• Contrast: Our eyes naturally pick up on things that are different in a group of like items (Remember those childhood activity books, what thing doesn’t belong? That’s pretty much what contrast is all about.) You can draw attention to your preferred action by using contrasting colors for headings, different fonts (serif vs sans-serif), different textures or shapes.
  • Use of White Space: I love me some wide open spaces and that extends into web design as well.  After you cleaned out some clutter on your site I hope you found some white space because you can use it to highlight a preferred action for your readers.  Placing a call to action in a location on your blog that isn’t filled up other things draws attention to it naturally.
  • Placement: In blog design, it’s important remember that we’re all looking at the site on monitors and not the entire page at once. Placing important items – like your preferred reader action – closer to the top of the page is a big part of it getting noticed.

Measure, Test and Repeat

The whole concept can be boiled down into simple points:

  1. Decide on the single most important action you want people to take when they arrive on your blog.
  2. Highlight that area, action or link in some way so that it sounds out visually and gets attention.

This is simple but far from easy. You may notice some resistance when you start to remove items from your sidebar or par down your navigation options.  The quickest way to overcome resistance is to measure the outcomes you get once you follow the steps. Once you see some success, it makes all that house cleaning worth it!

For example, if you’re optimizing for subscriber sign ups, take your numbers for the last 30 days and contrast them against sign ups for the 30 days after you make the changes. (Don’t forget to use a percentage of subscribers based on traffic for a fair measure. This would be total unique visitors divided up the number of new subscribers for a given period.)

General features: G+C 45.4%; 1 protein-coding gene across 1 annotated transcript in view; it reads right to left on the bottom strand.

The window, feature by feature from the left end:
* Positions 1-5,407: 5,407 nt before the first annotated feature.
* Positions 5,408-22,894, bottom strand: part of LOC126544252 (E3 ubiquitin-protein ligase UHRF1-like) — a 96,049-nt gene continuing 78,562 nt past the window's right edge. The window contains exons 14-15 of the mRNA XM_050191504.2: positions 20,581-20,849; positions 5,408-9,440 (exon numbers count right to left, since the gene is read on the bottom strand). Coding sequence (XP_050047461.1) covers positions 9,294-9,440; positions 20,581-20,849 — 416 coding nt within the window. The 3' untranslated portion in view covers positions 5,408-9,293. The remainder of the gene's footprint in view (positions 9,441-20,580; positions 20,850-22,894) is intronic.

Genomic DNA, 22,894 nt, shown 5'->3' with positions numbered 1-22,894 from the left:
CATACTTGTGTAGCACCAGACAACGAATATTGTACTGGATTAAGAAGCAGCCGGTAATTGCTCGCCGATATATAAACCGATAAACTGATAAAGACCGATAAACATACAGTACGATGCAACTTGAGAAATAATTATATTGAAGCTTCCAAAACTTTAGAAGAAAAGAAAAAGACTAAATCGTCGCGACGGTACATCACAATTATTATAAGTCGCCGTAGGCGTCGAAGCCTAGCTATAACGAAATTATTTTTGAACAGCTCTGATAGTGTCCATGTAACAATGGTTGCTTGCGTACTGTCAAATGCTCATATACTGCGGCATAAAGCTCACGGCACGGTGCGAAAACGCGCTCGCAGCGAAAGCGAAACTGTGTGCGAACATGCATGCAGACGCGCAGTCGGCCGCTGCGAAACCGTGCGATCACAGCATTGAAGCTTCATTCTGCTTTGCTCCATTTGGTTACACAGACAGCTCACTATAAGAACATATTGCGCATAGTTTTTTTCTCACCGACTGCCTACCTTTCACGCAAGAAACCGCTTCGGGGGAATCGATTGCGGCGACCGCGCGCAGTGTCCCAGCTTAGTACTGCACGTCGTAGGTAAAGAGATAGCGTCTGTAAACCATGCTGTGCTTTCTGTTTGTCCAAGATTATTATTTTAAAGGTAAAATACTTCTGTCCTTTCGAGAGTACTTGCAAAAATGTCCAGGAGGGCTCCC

Everyone’s blog and audience is unique so measuring any change is vital to knowing what works and what still needs work.

What’s your number one preferred reader action? What easy change could you make to highlight this on your blog?

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Comments

  1. says

    These are all great tips. I love the one about Killing the clutter, especially with Spring coming! Time to Spring Clean our websites as well : )

    I am new to WordPress and having difficulty finding my stats and visitor information. Could you direct me to finding this information?

  2. says

    Excellent post, Rita. We’ve been re-evaluating our site and have already removed some underperforming advertising. Keeping the “user-experience” in mind when designing and making changes is key.

    • Rita Barry says

      Thanks Carole. You’re exactly right, it’s a delicate balance between meeting goals and providing maximum user benefit. When you get it just right – it’s gold!

    • Rita Barry says

      Hi Paige! My bullets are graphics in this instance, I was looking for something that wasn’t totally symmetrical. I can give you an idea of the css if you’re comfortable in stylesheets and ftp, just let me know.

        • Rita Barry says

          This is a great resource: http://www.codecademy.com/tracks/web it’s a CSS & HTML beginner course and it’s interactive so you learn by doing. The CSS part comes a few lessons in but a good understanding of the HTML and webpage structure is important so the rest makes sense :)

          If you like this sort of stuff, it’s a whole lot of fun to play around with this stuff.

  3. says

    I don’t think I will ever be truely 100% happy with my site! There is always something I would like to tweek or change… but I don’t have the knowledge base myself… SO I’m forced to hire a designer. I would love if my readers shared my content more… and I have a sharing widget, but it rarely gets used.

    • Rita Barry says

      I don’t I’ll ever be 100% happy with my site either ;) It’s just the nature of the beast. Your avatar photograph is amazing at least one thing to check off the to do list.